Wilsgaard T, Schirmer H, Arnesen E. Impact of body weight on blood pressure with a focus on gender differences. The Tromsø Study 1986 - 1995. Arch Intern Med 2000;160:2847-2853.

How reliable is a bone densitometry?

Norway has the world's highest rate of hip and forearm fractures. Low bone density is strongly connected with the chance of spinal compression and fractures of the upper arm, forearm and neck of the femur. Correct interpretation of bone densitometry is, therefore, important for every patient. Forearm measurements of bone density from the Tromsø Study (the Osteoporosis-study) showed incorrectly raised bone density in 70 percent of the pictures, and correcting of the mistake significantly affected the diagnosis. Reproduction is good, but proved to be lower among elder women, the group that most frequently requires bone densitometry.

Berntsen GKR, Tollan A, Magnus JH, Søgaard A.J, Fønnebø V. The Tromsø Study: Artifacts in bone densitometry - prevalence and effects. Osteoporosis Int. 1999: 10:5:425-32.

Berntsen GKR, Fønnebø V, Tollan A, Søgaard AJ, Joakimsen RM, Magnus JH. The Tromsø Study: Determinants of precision in bone densitometry. J Clin Epidemiol 2000, 53:1104-1112.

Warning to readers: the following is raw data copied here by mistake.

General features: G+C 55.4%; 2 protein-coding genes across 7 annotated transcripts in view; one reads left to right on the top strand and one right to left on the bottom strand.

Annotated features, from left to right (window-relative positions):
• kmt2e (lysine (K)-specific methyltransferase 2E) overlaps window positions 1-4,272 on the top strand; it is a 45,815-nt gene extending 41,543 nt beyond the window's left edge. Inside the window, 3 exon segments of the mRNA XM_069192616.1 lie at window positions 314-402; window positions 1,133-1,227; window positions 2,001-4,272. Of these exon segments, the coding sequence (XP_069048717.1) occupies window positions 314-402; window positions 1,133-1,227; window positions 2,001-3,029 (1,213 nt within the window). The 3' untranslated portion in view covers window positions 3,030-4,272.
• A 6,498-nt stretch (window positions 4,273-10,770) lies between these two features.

Bone fracture in Tromsø

The Tromsø Study has followed up all participants with regards to fractures from 1988 to 2006. The fractures register has been created in co-operation with the radiographic register at the University Hospital of Northern Norway. The fractures register is reliable. We found 97 percent of all wrist fractures and 93 percent of all hip fractures also appeared in the radiographic register. The Tromsø Study's data has shown that physical activity is also important for the skeleton. Active people have a reduced risk of fractures in the weight-bearing part of the skeleton, but not in the non weight-bearing part. Also other conditions like microalbuminuria and diabetes mellitus have proved to predict the fracture rate.